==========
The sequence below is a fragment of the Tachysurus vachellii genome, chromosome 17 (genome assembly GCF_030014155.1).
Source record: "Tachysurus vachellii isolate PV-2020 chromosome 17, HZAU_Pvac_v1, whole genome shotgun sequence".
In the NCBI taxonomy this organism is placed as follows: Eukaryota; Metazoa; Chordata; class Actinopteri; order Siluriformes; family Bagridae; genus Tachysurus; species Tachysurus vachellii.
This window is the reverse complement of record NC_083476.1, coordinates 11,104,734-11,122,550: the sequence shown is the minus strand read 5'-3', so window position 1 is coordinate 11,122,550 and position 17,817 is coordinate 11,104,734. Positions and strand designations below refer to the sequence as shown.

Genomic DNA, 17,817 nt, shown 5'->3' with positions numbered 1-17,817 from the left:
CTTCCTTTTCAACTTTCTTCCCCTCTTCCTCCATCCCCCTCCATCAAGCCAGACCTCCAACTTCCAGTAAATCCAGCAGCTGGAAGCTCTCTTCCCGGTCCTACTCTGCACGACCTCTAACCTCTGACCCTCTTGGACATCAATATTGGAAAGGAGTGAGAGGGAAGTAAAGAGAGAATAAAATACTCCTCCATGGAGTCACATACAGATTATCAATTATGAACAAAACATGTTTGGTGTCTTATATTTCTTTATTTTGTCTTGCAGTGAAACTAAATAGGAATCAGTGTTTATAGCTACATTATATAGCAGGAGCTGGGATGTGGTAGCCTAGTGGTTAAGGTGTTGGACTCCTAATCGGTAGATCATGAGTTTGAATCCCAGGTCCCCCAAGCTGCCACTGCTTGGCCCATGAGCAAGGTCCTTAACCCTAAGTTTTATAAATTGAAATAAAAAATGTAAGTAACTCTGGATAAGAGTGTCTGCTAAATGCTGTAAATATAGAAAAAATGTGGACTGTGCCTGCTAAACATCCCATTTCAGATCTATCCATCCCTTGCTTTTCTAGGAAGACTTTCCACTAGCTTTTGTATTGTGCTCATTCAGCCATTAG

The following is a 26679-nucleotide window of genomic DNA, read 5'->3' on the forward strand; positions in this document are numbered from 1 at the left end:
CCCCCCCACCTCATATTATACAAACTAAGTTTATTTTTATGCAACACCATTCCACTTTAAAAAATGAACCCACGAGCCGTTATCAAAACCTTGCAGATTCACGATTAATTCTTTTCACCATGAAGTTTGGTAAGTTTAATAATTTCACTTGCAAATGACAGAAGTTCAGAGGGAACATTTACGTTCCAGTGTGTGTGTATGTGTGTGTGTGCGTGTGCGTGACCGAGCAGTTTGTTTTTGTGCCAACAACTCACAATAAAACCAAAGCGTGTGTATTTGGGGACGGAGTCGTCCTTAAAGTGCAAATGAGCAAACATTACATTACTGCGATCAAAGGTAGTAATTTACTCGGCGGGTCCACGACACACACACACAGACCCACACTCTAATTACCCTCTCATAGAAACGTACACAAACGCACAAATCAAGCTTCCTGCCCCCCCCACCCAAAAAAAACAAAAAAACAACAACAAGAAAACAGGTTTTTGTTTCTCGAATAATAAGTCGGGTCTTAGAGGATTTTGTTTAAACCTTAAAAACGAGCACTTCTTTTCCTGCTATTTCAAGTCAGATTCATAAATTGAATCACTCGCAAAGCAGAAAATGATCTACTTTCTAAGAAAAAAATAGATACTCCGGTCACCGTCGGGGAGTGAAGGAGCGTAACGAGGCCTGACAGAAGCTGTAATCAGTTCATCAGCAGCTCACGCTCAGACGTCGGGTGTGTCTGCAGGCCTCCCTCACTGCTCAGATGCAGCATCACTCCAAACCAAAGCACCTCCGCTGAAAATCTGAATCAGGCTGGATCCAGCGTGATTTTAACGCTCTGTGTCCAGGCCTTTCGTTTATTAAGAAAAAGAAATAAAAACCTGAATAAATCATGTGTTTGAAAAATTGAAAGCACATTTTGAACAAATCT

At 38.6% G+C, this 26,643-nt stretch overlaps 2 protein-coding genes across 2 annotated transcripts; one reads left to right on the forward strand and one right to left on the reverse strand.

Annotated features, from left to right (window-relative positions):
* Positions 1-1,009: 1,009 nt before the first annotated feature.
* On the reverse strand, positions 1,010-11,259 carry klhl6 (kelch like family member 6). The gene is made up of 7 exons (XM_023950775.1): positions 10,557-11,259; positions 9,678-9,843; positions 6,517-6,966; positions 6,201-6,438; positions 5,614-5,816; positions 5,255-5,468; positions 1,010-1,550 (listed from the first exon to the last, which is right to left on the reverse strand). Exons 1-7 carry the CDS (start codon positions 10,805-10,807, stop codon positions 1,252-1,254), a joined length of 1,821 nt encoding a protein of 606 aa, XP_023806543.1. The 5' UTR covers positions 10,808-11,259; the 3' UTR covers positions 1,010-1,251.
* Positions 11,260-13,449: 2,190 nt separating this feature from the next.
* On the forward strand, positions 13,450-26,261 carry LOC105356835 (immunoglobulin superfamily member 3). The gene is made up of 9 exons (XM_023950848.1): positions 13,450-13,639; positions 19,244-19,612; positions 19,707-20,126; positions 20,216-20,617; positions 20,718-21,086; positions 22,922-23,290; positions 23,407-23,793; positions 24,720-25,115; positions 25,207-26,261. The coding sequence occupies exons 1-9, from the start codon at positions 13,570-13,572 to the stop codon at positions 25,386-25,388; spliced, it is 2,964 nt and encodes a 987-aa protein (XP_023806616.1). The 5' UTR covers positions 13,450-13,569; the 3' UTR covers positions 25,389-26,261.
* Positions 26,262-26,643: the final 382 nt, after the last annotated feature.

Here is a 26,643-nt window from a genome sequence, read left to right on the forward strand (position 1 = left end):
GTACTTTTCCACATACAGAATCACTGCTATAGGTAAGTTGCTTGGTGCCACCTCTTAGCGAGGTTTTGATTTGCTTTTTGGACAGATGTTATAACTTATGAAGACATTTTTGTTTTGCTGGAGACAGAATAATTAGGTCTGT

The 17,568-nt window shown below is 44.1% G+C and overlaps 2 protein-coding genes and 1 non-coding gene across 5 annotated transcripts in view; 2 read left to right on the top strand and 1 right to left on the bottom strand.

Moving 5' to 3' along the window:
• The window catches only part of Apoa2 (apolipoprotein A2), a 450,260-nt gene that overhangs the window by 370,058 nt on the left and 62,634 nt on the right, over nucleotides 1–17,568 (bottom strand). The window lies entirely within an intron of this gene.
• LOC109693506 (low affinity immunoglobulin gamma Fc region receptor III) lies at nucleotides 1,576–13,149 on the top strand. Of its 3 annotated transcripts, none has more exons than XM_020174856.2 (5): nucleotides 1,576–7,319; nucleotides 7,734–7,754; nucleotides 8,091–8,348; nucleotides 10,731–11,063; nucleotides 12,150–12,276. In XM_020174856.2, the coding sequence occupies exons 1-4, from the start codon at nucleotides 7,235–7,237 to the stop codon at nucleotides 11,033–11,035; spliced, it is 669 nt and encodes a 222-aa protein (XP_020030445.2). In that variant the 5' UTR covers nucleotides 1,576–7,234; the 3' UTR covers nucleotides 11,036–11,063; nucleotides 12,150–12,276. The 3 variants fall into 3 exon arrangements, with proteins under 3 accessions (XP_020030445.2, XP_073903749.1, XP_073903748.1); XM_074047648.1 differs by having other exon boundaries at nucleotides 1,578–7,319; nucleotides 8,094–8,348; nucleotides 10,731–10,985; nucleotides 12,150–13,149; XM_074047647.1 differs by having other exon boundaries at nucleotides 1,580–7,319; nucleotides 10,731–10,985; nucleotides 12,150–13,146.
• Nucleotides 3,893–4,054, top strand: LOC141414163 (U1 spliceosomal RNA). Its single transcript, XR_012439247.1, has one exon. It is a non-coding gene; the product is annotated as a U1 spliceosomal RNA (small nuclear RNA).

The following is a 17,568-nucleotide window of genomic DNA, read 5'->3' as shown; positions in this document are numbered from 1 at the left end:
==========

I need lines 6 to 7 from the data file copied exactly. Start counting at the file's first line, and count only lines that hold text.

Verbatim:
CTTCCTTTTCAACTTTCTTCCCCTCTTCCTCCATCCCCCTCCATCAAGCCAGACCTCCAACTTCCAGTAAATCCAGCAGCTGGAAGCTCTCTTCCCGGTCCTACTCTGCACGACCTCTAACCTCTGACCCTCTTGGACATCAATATTGGAAAGGAGTGAGAGGGAAGTAAAGAGAGAATAAAATACTCCTCCATGGAGTCACATACAGATTATCAATTATGAACAAAACATGTTTGGTGTCTTATATTTCTTTATTTTGTCTTGCAGTGAAACTAAATAGGAATCAGTGTTTATAGCTACATTATATAGCAGGAGCTGGGATGTGGTAGCCTAGTGGTTAAGGTGTTGGACTCCTAATCGGTAGATCATGAGTTTGAATCCCAGGTCCCCCAAGCTGCCACTGCTTGGCCCATGAGCAAGGTCCTTAACCCTAAGTTTTATAAATTGAAATAAAAAATGTAAGTAACTCTGGATAAGAGTGTCTGCTAAATGCTGTAAATATAGAAAAAATGTGGACTGTGCCTGCTAAACATCCCATTTCAGATCTATCCATCCCTTGCTTTTCTAGGAAGACTTTCCACTAGCTTTTGTATTGTGCTCATTCAGCCATTAG

The following is a 26679-nucleotide window of genomic DNA, read 5'->3' on the forward strand; positions in this document are numbered from 1 at the left end: